The Convictions of Harry Potter

While my own life and work haven’t slowed down amidst covid-19 in order to allow for extra Netflix time, I have been on a quest to explore some of the modern cinematic epics. (So far, none of them holds a candle to Star Wars, though I am a child of the 80s!)

Along the way, I completed the 8-film Harry Potter series, and I came across this short bit of dialogue in the final film.

hp8Two characters are standing in a window, observing a massive horde assaulting the castle-school, and preparing to do their part to defend it. One of them, wizard Kingsley Shacklebolt remarks that it might be helpful to have one or two more defenders standing with them.

Then, Remus Lupin (who happens to be a werewolf) states, “It is the quality of one’s convictions that determines success, not the number of followers.”

When Kingsley asks who said that (undoubtedly hoping it’s some credible sage), Remus answers, “Me.” So unless we’re prepared to take a half-man, half-wolf at his word, perhaps we need to evaluate this statement before we simply assume that it’s true.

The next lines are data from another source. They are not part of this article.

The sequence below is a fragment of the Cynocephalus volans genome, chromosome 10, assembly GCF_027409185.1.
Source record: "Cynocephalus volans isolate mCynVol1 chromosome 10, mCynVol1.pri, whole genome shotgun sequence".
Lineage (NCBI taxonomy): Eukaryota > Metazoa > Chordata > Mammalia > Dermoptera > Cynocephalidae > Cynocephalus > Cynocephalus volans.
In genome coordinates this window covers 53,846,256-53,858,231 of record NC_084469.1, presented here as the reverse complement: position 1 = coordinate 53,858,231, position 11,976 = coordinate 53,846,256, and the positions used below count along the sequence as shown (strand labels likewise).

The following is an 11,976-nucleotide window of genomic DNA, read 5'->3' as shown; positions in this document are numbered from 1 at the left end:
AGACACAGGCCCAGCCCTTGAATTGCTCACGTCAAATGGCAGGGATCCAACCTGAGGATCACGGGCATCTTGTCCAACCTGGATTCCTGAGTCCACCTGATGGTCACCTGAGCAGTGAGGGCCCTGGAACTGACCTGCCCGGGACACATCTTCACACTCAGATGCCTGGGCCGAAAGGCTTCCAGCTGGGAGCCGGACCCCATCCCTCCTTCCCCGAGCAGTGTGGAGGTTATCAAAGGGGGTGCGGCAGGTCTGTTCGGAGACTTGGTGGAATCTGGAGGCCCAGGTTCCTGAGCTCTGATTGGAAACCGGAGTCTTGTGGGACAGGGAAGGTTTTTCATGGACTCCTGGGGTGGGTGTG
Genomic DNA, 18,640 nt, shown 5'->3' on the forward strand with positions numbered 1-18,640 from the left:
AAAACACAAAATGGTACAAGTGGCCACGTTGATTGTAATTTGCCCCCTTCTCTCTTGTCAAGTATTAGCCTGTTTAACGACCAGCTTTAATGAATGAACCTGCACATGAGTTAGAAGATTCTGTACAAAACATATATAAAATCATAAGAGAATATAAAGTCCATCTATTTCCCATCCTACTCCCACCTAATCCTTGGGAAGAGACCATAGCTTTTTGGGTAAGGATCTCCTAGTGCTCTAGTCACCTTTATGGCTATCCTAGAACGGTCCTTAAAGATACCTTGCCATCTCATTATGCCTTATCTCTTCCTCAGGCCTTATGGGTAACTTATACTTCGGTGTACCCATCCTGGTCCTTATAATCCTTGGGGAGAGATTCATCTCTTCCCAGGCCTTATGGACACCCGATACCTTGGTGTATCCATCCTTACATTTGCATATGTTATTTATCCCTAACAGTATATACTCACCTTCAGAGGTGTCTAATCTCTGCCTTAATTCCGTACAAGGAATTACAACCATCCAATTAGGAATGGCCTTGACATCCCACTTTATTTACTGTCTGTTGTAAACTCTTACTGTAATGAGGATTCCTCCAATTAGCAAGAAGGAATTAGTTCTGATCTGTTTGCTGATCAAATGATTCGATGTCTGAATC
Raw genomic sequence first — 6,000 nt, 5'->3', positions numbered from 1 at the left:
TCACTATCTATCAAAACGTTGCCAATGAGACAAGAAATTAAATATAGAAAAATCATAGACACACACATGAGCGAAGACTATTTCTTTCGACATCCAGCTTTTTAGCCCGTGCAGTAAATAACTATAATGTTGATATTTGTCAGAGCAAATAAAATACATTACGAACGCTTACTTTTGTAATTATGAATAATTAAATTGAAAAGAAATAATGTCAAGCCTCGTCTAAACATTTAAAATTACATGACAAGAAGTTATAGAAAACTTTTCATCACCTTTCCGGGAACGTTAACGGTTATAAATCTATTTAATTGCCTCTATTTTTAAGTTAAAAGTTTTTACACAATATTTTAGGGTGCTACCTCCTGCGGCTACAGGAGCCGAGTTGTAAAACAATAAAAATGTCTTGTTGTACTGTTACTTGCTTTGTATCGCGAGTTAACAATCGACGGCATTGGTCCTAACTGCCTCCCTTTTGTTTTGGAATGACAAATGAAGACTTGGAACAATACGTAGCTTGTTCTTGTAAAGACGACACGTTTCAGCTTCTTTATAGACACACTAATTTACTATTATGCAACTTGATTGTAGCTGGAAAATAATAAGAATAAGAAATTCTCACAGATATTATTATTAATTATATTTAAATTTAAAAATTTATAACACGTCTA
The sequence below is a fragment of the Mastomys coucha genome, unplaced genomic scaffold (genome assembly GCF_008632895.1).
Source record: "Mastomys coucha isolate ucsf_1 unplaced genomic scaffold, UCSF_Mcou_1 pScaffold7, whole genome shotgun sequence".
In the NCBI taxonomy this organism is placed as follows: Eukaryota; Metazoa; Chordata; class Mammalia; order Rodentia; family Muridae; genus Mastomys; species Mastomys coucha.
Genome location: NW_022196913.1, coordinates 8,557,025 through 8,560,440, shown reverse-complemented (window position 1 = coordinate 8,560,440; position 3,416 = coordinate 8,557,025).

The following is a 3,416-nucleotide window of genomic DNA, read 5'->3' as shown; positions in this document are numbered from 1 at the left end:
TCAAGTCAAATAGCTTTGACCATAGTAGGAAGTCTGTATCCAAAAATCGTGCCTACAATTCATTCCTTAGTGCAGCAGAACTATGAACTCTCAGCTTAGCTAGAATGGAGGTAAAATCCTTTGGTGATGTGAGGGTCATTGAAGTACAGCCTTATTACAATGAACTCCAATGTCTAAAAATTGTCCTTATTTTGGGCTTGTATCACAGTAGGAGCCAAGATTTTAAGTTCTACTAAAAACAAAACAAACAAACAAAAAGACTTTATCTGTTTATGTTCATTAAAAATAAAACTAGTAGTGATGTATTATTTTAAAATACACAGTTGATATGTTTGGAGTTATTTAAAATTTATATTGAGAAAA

I certainly agree that the success of an endeavor is not merely a numbers a game. It is not simply the case that the best idea attracts the most adherents, nor is it the case that just throwing enough human resources at a project will guarantee success.

amagraceI recently finished the fascinating biography of British parliamentary abolitionist William Wilberforce (by Eric Metaxas); like Wilberforce and his compatriots, how many times have various minorities had to advocate for their righteous position against an opposed majority? And across history, how many minuscule forces have successfully resisted the onslaught of being vastly outnumbered? (The film 300 comes to mind.)

On the other hand, there is a sense in which a critical mass of followership does give credence to an endeavor (see Chapter 6 of Embracing Followership), and none of these ventures can be completed in total isolation, on one’s own.